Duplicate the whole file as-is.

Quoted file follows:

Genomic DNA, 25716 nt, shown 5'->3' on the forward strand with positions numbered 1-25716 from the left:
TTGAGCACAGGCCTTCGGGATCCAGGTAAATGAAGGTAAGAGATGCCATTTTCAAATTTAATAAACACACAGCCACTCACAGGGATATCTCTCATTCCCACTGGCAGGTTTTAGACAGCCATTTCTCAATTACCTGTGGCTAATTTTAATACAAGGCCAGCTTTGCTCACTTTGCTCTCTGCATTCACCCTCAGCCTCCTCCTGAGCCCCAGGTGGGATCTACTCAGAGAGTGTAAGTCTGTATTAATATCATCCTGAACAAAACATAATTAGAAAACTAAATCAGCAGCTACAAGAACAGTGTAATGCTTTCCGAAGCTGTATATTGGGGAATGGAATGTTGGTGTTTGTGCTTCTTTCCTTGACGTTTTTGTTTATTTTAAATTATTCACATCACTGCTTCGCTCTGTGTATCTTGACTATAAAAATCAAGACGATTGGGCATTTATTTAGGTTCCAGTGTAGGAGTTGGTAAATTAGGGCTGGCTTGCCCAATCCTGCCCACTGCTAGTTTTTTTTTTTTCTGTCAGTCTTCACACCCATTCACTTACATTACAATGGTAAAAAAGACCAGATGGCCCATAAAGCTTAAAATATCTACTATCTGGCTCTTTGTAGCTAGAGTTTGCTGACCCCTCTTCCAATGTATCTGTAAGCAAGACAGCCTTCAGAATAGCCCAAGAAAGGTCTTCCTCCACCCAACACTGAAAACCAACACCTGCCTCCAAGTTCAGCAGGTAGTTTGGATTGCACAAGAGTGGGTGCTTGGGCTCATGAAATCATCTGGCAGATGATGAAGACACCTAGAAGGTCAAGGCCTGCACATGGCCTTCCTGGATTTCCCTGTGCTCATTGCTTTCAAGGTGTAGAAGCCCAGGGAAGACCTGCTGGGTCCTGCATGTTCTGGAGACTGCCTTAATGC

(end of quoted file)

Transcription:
Genomic DNA, 25716 nt, shown 5'->3' on the forward strand with positions numbered 1-25716 from the left:
TTGAGCACAGGCCTTCGGGATCCAGGTAAATGAAGGTAAGAGATGCCATTTTCAAATTTAATAAACACACAGCCACTCACAGGGATATCTCTCATTCCCACTGGCAGGTTTTAGACAGCCATTTCTCAATTACCTGTGGCTAATTTTAATACAAGGCCAGCTTTGCTCACTTTGCTCTCTGCATTCACCCTCAGCCTCCTCCTGAGCCCCAGGTGGGATCTACTCAGAGAGTGTAAGTCTGTATTAATATCATCCTGAACAAAACATAATTAGAAAACTAAATCAGCAGCTACAAGAACAGTGTAATGCTTTCCGAAGCTGTATATTGGGGAATGGAATGTTGGTGTTTGTGCTTCTTTCCTTGACGTTTTTGTTTATTTTAAATTATTCACATCACTGCTTCGCTCTGTGTATCTTGACTATAAAAATCAAGACGATTGGGCATTTATTTAGGTTCCAGTGTAGGAGTTGGTAAATTAGGGCTGGCTTGCCCAATCCTGCCCACTGCTAGTTTTTTTTTTTTCTGTCAGTCTTCACACCCATTCACTTACATTACAATGGTAAAAAAGACCAGATGGCCCATAAAGCTTAAAATATCTACTATCTGGCTCTTTGTAGCTAGAGTTTGCTGACCCCTCTTCCAATGTATCTGTAAGCAAGACAGCCTTCAGAATAGCCCAAGAAAGGTCTTCCTCCACCCAACACTGAAAACCAACACCTGCCTCCAAGTTCAGCAGGTAGTTTGGATTGCACAAGAGTGGGTGCTTGGGCTCATGAAATCATCTGGCAGATGATGAAGACACCTAGAAGGTCAAGGCCTGCACATGGCCTTCCTGGATTTCCCTGTGCTCATTGCTTTCAAGGTGTAGAAGCCCAGGGAAGACCTGCTGGGTCCTGCATGTTCTGGAGACTGCCTTAATGC